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Is Your Job Search at Risk? Two Near Misses to Learn From...
copyright © by Kevin Donlin

Kevin Donlin, Managing Editor of 1 Day Resumes.

This week's column can be boiled down to two words: follow up.

If you're like 98%of the nearly 5,000 job seekers I've spoken to since 1996, you're probably not following up right in your job search. If you're following up at all.

You need to follow up. Before and after the job interview. Yet, so few people do. Which is criminally, shamefully negligent on their part.

But a golden opportunity for you.

So listen up! Here are two recent success stories from my files. One job seeker got an interview and the other was likely hired because each did one simple thing.

They followed up.

1) Follow up after you send your resume
It's vital that you call, email, fax and/or write to every employer you send your resume to, to make sure they received it.

If you think this is a lot of wasted effort, think again.

It's possible -- even common, given the blizzard of resumes most employer get -- for the hiring manager to never receive your resume, even if you follow the instructions in their want ad or online job posting.

And if they don't get your resume, how can you get an interview?

So, keep this in mind each time you contact an employer to follow up on your resume -- you're doing them a big favor. After all, why would they spend all that time reading resumes and interviewing people if they didn't
want to hear from every qualified candidate, especially you?

This happened two weeks ago to a client of mine, whom we'll call Stacey.

She faxed her resume to a Fortune 500 company in Bloomington, Minn., to apply for a job she was eminently qualified for. But she never heard back. After three days, she called to ask if they had any questions about her resume.

Surprise! They never got her resume.

Stacey sent it again, this time by email. And she was called for an interview. Which would have NEVER happened if she hadn't taken two minutes to call and follow up.

Your takeaway: trust, but verify. Send your resume with the expectation that it will be read by the right person. Then call to make sure that it actually was.

2) Follow up after you interview for the job
Another client, we'll call him Chuck, hand-delivered the resume I wrote for him. He applied for a warehousing/electrical position at a local firm near Detroit, Mich.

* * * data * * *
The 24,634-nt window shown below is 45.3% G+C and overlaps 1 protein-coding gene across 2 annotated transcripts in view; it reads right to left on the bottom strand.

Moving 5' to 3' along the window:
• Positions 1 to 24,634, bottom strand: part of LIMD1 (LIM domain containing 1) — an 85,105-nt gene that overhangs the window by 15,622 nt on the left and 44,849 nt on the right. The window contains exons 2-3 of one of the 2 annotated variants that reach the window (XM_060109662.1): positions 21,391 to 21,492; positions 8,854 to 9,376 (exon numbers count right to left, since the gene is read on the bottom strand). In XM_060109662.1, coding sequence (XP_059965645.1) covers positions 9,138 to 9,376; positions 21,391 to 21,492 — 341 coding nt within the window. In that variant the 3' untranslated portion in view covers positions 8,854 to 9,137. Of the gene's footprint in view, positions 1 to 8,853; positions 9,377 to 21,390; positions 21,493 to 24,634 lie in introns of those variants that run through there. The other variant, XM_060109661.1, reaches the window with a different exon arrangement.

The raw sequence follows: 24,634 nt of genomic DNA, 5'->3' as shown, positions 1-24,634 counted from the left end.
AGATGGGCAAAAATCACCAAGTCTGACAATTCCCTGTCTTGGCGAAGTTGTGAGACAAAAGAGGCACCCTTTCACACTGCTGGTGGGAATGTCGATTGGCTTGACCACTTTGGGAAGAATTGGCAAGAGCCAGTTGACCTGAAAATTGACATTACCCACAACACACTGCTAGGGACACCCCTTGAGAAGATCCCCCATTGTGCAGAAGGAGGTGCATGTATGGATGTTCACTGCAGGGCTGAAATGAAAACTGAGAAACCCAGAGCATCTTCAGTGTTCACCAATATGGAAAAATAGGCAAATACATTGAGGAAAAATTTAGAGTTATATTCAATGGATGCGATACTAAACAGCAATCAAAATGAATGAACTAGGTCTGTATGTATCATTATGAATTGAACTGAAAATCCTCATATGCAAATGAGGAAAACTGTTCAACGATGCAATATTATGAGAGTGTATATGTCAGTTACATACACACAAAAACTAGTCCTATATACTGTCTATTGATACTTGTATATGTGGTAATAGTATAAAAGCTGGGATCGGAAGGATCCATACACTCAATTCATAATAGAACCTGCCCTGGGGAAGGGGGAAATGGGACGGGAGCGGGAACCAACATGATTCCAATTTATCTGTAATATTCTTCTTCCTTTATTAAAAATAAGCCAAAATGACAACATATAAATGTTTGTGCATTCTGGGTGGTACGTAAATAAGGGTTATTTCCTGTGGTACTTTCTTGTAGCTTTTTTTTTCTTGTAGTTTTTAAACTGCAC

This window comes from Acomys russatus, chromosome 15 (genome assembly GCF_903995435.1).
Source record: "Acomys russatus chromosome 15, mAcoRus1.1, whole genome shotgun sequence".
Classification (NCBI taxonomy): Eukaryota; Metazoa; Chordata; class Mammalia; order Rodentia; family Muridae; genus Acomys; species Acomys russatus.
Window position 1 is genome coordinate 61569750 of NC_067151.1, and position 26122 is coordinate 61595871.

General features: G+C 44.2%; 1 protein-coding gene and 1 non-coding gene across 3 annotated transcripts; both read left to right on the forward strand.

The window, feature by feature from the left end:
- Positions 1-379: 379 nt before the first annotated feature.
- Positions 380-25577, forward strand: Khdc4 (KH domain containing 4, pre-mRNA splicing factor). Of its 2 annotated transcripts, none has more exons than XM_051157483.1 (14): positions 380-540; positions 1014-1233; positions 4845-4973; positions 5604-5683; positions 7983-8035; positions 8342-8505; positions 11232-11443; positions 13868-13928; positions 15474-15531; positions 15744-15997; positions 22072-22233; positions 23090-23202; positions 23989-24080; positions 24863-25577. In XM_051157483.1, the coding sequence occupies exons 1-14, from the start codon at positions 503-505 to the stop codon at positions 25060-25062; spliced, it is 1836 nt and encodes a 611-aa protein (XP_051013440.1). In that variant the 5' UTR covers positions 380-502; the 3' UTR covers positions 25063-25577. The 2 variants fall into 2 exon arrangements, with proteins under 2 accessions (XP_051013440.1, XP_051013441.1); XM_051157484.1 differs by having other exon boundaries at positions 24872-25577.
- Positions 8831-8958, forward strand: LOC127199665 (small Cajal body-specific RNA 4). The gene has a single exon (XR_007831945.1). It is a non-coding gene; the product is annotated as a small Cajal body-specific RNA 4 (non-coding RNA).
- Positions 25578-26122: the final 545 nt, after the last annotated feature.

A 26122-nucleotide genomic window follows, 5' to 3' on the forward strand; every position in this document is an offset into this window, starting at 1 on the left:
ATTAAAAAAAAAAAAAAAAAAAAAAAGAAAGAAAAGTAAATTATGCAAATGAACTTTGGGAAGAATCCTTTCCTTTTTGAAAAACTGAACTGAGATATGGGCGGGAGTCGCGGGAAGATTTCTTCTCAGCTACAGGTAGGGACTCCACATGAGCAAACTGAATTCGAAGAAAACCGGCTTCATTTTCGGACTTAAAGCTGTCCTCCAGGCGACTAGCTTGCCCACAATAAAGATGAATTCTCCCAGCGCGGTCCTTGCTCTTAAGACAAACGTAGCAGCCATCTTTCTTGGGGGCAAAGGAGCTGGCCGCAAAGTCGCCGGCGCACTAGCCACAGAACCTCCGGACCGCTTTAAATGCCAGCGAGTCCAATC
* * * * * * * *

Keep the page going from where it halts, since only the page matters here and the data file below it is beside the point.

When I called the next day to check on his progress, he told me the hiring manager loved his resume and that the interview went well. So far, so good.

Then I asked him if he had written and mailed thank-you letters to the people he had interviewed with.

"No, gosh, I forgot. Oh, well," he said.

I wanted to jump through the phone and strangle him.

"Chuck," I said after first counting to 10, "you're making a critical mistake. Never assume the interview went perfectly. It's essential that you sit down right now (it was Saturday), write and mail a thank-you letter to
everyone you spoke to. Thank them for their time, restate your best qualifications and tell them how much you look forwarding to working with them."

"OK," said Chuck.

Two days later he called back.

"I got the job!" he said. "The hiring manager appreciated the thank-you letters I sent. He said nobody he's interviewed in the past year did that, so I really stood out."

Normally, I hate to say, "I told you so." But not this time!

Your takeaway: you've heard it again and again that you must send a thank-you letter to everyone you interview with. Yet, so few people take the two minutes to do it. Their loss is your gain.

You owe it to yourself and your family to find the right job as fast as possible. And diligently following up, before and after the interview, will help you get that job.

So do it!

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Kevin Donlin is Managing Editor of 1 Day Resumes. The 1DR writers provide same-day, one-on-one resume writing assistance. He is also author of "Resume and Cover Letter Secrets Revealed," a do-it-yourself manual that will help you find a job in 30 days ... or your money back. For more information, click here.

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